I have no idea yet who this quilt will go of my husband's coworkers is expecting he and his wife's second baby but they haven't found out the gender yet. If it's a girl, this one will go to them (because they're supposed to be moving in two months and I wouldn't have time to get another one done for them). If not, it'll probably go to a charity like Quilts for Kids.

And on to the stash's been a while. :) Let's see...

Used this week: 4 yards
Used year to date: 8.1 yards
Added this week: 0 yards
Added year to date: 8.8 yards
Net usage for 2010: (.7 yards)

This report estimates the following:

1 yd - piano key slash on the BBQ + binding, 164 2.5" squares for Thomas Knauer's No-Repeat Scrap Vomit Quilt (isn't that name AWESOME?), playing around with a few random strings and crumbs to make two crumb blocks and four string blocks...none of which I like and which I will probably offer to anybody willing to give them a good home at some point here in the general future
2 yds - finished quilt top, will be posted later
1/2 yd - binding for the hand-quilting project that's been quilted
1/2 yd - top, back, binding of the Nemo quilt

Not bad...and I'm almost back in the black! That being said, there may be a TON of fabric coming into my stash next month (not because of me...but my anniversary is coming up and hints have been dropped) so I better get sewing!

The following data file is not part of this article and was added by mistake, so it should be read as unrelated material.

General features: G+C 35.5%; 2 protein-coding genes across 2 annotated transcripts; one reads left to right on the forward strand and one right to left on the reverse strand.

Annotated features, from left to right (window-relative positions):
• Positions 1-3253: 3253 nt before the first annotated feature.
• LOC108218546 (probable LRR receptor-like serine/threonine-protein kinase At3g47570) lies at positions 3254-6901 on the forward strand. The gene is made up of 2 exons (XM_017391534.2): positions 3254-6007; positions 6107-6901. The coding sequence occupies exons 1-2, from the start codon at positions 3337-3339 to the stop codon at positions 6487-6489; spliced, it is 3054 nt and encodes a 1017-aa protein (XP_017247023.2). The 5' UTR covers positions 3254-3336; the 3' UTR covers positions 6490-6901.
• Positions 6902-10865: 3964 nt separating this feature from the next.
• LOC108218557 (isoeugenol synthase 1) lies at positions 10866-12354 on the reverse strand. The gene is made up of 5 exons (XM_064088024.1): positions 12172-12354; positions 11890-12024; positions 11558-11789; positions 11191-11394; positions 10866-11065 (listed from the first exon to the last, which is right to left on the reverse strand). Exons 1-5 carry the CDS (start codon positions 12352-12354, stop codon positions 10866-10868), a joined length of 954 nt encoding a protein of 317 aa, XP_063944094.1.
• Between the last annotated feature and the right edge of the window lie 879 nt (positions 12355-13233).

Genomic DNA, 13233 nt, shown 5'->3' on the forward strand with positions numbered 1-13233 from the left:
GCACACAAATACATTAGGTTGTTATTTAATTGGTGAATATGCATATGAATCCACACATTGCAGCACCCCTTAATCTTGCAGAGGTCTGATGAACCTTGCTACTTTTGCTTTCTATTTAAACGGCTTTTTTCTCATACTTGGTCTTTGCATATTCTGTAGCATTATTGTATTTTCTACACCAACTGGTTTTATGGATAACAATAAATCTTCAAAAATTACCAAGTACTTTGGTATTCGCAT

And, if you've gotten this far (which I do appreciate!), answer me this one question: How do you stretch your quilt backing, batting, and top out when basting (for sewing on a domestic non-longarm sewing machine) so that you don't get mini puckers when you quilt in any sort of intersecting pattern?


  1. I don't have an answer to your question but would love to get an answer.

  2. I have a large cutting table where I lay out the back and use clamps to secure the fabric to the table so that the fabric is completely flat without being pulled too tight. Then I smooth out the batting on top and then the quilt top. I use alot of curved safety pins.

    I've not completed that many tops but this has worked well for me so far.

  3. I stretch out the backing on my carpeted living room floor and use masking tape ALL the way around starting a one end, the the opposite end then repeat with the left side then the right side. The Masking tape pulls the backing taught. Add the batting and smooth it out from the center until it's wrinkle-free. They lay on the top and, again, smooth it out from the center. I put a pin every 5" or so--about a fist's width. Never get wrinkles in the back.
    Happy Quilting!

  4. My approach to puckers is to call them a design decision. I have a large table (40" x 60" approx.) that is not large enough for pinning. I simply cannot handle crawling around on a floor. So, when it's really important, I go to a conference room at work, push tables together, use painter's tape to tape down each layer, and then pin like mad. Otherwise, I pin in sections on my home table and shrug off the puckers.